For several years, I’ve been loving the podcast put out by Planet Money, the NPR economics team that explores cultural and political issues, from the housing crisis to the “song of the summer” through the lens of economics. I listen to it on long runs or walks, and I almost always find it interesting and discussion-worthy. Recent extra-good ones: “The Eddie Murphy Rule” and “when patents hit the podcast” and pretty much all the rest, so go check it out, and if you listen to podcasts, definitely put this one in your queue.
Some time ago, Adam Davidson, co-founder of Planet Money, began writing the “It’s the Economy “ column for the New York Times, and I’ve followed those as well. I’ve noticed and admired the structure of the column lends itself to pondering big issues in a truly accessible way. Davidson usually starts with the story of one particular person, then explores an issue in depth, and finishes (perhaps a Jack Handey SNL-nod?) with “deep thoughts for this week”–several statements that sum the issue(s) and pose other questions. Here’s a recent one on “What’s an idea worth?” on the notion that perhaps the billable hour has outlived its usefulness.
So when a Facebook mini-kerfuffle transpired last week regarding NFP and the sharing of an article about family size, I didn’t comment initially for many, many complicated reasons. But I did have some in-real-life discussions with some of those involved in the comment thread, and wanted to organize my thoughts more clearly and present them in some way, because the issues here are really important.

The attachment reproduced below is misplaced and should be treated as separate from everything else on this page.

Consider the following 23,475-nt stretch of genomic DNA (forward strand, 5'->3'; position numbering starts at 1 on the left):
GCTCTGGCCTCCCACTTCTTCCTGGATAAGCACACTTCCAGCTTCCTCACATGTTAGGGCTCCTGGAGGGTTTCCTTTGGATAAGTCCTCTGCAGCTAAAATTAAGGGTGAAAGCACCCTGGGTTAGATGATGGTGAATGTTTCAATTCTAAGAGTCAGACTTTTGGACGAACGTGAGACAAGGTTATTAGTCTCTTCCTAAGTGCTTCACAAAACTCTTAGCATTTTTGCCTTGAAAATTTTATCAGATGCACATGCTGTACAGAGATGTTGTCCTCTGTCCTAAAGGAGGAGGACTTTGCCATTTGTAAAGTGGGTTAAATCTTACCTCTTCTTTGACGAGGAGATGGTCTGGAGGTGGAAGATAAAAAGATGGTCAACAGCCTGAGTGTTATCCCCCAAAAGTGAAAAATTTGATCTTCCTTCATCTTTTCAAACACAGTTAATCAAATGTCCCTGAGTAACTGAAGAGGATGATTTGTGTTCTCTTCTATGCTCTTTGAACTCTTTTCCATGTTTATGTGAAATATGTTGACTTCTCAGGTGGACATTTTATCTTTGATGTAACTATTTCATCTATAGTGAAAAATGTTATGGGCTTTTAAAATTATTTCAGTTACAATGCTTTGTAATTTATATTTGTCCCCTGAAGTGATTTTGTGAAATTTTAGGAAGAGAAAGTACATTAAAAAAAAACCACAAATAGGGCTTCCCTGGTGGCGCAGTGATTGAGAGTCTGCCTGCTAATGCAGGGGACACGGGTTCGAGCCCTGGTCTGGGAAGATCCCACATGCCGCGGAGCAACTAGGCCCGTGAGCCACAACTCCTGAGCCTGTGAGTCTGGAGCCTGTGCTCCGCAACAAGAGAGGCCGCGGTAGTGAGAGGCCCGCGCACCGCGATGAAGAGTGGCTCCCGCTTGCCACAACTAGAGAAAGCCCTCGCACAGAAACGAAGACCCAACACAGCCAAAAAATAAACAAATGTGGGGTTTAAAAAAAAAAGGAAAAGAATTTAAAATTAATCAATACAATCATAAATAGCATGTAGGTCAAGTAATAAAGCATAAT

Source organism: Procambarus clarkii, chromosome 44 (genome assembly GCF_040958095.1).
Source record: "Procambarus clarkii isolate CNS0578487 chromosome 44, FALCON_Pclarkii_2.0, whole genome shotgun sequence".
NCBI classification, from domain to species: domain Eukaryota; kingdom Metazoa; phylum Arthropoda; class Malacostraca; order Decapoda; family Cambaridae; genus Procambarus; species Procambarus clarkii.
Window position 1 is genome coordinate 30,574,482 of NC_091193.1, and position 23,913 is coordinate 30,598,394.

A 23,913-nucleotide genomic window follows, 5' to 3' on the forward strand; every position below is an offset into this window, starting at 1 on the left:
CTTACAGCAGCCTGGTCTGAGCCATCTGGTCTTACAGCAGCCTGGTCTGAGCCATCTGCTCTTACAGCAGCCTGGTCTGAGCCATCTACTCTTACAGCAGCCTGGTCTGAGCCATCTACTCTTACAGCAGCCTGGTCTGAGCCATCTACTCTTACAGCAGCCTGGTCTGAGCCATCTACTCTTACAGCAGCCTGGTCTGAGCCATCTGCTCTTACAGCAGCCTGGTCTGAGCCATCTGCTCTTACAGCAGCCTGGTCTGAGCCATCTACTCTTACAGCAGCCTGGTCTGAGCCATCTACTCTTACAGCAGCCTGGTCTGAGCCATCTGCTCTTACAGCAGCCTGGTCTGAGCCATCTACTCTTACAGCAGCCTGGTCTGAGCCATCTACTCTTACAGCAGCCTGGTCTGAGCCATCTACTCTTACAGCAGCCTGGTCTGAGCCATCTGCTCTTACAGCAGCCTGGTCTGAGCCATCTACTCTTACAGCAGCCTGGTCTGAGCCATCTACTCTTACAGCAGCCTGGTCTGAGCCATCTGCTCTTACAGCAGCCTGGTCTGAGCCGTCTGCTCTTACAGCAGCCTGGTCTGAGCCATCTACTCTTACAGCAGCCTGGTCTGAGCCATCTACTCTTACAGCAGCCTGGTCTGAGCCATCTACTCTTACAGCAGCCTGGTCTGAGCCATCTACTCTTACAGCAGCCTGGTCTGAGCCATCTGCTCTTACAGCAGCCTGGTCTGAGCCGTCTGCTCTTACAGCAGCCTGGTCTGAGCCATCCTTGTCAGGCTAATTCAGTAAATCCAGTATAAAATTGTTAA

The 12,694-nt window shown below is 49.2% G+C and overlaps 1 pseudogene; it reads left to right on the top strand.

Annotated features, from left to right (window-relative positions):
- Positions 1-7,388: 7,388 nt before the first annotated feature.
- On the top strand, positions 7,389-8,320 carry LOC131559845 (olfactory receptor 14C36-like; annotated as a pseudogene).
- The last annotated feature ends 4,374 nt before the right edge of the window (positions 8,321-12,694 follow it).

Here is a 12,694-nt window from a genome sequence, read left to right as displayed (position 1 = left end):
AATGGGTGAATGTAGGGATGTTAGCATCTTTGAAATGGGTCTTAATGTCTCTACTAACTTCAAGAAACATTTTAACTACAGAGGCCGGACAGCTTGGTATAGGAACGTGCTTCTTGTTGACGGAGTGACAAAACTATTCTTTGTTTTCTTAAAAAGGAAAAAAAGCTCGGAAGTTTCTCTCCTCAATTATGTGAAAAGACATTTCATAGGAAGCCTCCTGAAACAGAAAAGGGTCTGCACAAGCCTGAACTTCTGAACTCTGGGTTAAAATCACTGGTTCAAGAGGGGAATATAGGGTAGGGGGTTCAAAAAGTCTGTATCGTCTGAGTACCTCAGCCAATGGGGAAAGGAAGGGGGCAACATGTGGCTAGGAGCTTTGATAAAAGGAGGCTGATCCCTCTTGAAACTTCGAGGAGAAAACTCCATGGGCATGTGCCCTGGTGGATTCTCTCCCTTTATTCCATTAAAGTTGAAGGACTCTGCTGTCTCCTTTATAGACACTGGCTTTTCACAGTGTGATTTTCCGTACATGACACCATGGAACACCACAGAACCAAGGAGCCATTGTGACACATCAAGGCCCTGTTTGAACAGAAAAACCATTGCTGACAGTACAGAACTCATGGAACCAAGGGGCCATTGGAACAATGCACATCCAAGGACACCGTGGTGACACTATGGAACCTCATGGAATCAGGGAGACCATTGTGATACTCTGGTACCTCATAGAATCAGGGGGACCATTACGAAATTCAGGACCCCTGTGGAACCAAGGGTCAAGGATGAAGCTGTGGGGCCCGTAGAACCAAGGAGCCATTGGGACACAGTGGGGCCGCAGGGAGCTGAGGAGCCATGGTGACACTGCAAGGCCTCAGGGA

On a mid-week run, I happened to listen to a Planet Money podcast, and mused again how there should be a Catholic version of that podcast, or a Catholic version of “This American Life” (though I would argue there is very much, of both of those shows that is catholic and Catholic, one of the reasons why they are such compelling listening).
And then, the structure of “It’s the Economy” column morphed with a “Planet Money” podcast, presented itself as a way to organize how I want to respond to the kerfuffle. So, thanks to Planet Money and Adam Davidson, who unknowingly have furthered Catholic discussion on NFP and family size.
I grew up in a big family–I’m on the younger end of six kids–and I have to say it was terrific, and it still is. We just got back from a “beach week” reunion of all six siblings, spouses, and what seems like dozens of cousins. It was a blast to have so many people around, and talking loudly about whatever, and eating too much, and staying up too late, and popcorn pop-offs, and beach time, etc.
I’m not looking at my past or present with rose-colored glasses–every family can have dysfunction and craziness. Yes, maybe there was too much noise on our vacation, and once I got into a
shouting match friendly disagreement with two of my sisters, and I started crying and stormed off, but we talked it through later and agreed to disagree.
But overall, my parents made it a happy home when we were growing up, and even though they are gone now, we siblings all love and respect each other and still get along, despite our differences.
That’s why I’m always and truly, every time, genuinely shocked when friends with a largish family talk about the negative comments they get from family members, friends and total strangers when they announce a new baby, or even just have their large families out and about.
I am totally excited to hear about someone having a new baby. If you are my friend in real life, I hope I convey my happiness when you announce a new baby, no matter the circumstances. I’m thrilled for you, even if I know you weren’t planning a baby at this time, or there is a medical or other issue going on, or you’re going to get grief from someone close about “are you really having another?”. A new baby is always amazing and awesome.